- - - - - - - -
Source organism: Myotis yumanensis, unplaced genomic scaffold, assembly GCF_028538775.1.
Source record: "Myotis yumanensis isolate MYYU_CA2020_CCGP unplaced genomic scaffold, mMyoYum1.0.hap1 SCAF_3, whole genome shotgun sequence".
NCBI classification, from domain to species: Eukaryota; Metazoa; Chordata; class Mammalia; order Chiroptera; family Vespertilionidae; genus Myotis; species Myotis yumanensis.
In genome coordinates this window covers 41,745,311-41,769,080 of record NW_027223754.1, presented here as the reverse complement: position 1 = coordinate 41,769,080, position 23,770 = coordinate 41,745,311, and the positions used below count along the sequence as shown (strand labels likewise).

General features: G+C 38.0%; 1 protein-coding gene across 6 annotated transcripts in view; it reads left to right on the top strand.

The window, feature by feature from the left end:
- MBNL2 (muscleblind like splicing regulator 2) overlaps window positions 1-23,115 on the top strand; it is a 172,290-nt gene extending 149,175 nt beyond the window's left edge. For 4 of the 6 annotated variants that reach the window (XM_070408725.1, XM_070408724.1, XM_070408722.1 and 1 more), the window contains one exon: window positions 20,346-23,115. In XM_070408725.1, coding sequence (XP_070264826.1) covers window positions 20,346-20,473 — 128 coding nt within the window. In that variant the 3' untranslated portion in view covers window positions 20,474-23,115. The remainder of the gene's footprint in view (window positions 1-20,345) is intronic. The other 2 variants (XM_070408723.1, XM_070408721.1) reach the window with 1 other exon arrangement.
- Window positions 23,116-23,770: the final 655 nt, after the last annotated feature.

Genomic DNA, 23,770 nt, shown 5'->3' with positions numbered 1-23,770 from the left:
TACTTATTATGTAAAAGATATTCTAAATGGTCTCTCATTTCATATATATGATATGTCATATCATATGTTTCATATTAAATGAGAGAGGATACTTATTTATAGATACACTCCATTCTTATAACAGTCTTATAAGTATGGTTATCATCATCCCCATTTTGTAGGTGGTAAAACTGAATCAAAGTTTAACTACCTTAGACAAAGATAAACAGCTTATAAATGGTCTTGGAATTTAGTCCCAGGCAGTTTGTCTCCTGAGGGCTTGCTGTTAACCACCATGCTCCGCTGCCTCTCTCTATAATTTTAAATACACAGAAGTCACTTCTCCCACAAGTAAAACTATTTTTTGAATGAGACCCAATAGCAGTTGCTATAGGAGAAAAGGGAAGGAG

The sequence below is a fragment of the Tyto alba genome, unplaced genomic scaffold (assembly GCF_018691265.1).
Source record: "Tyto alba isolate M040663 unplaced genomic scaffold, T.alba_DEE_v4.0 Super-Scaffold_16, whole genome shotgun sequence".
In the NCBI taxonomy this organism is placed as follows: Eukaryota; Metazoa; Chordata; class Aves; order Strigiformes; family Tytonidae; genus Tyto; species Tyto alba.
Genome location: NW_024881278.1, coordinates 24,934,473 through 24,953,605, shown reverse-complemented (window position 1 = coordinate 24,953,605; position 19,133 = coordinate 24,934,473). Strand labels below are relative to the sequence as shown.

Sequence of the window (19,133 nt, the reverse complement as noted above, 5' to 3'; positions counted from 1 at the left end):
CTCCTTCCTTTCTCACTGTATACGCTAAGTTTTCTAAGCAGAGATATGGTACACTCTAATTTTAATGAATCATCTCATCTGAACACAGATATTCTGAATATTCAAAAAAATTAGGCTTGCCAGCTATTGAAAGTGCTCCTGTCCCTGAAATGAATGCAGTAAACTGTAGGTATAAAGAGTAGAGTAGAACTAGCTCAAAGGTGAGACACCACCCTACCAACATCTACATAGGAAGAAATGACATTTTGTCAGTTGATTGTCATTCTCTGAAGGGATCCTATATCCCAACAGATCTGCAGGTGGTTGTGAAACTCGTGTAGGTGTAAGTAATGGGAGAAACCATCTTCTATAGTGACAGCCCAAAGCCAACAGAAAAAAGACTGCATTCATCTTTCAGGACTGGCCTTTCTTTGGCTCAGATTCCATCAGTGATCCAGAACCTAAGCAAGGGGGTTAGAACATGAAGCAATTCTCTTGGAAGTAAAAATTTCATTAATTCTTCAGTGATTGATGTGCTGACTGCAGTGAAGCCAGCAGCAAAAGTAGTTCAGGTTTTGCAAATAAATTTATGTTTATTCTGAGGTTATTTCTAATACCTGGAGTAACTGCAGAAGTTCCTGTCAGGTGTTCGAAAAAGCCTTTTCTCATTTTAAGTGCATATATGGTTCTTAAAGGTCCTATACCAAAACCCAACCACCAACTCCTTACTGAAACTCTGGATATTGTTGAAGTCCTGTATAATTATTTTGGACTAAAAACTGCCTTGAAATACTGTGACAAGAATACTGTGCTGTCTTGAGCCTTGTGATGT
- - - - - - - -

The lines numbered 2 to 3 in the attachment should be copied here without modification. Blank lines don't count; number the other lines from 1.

Source record: "Myotis yumanensis isolate MYYU_CA2020_CCGP unplaced genomic scaffold, mMyoYum1.0.hap1 SCAF_3, whole genome shotgun sequence".
NCBI classification, from domain to species: Eukaryota; Metazoa; Chordata; class Mammalia; order Chiroptera; family Vespertilionidae; genus Myotis; species Myotis yumanensis.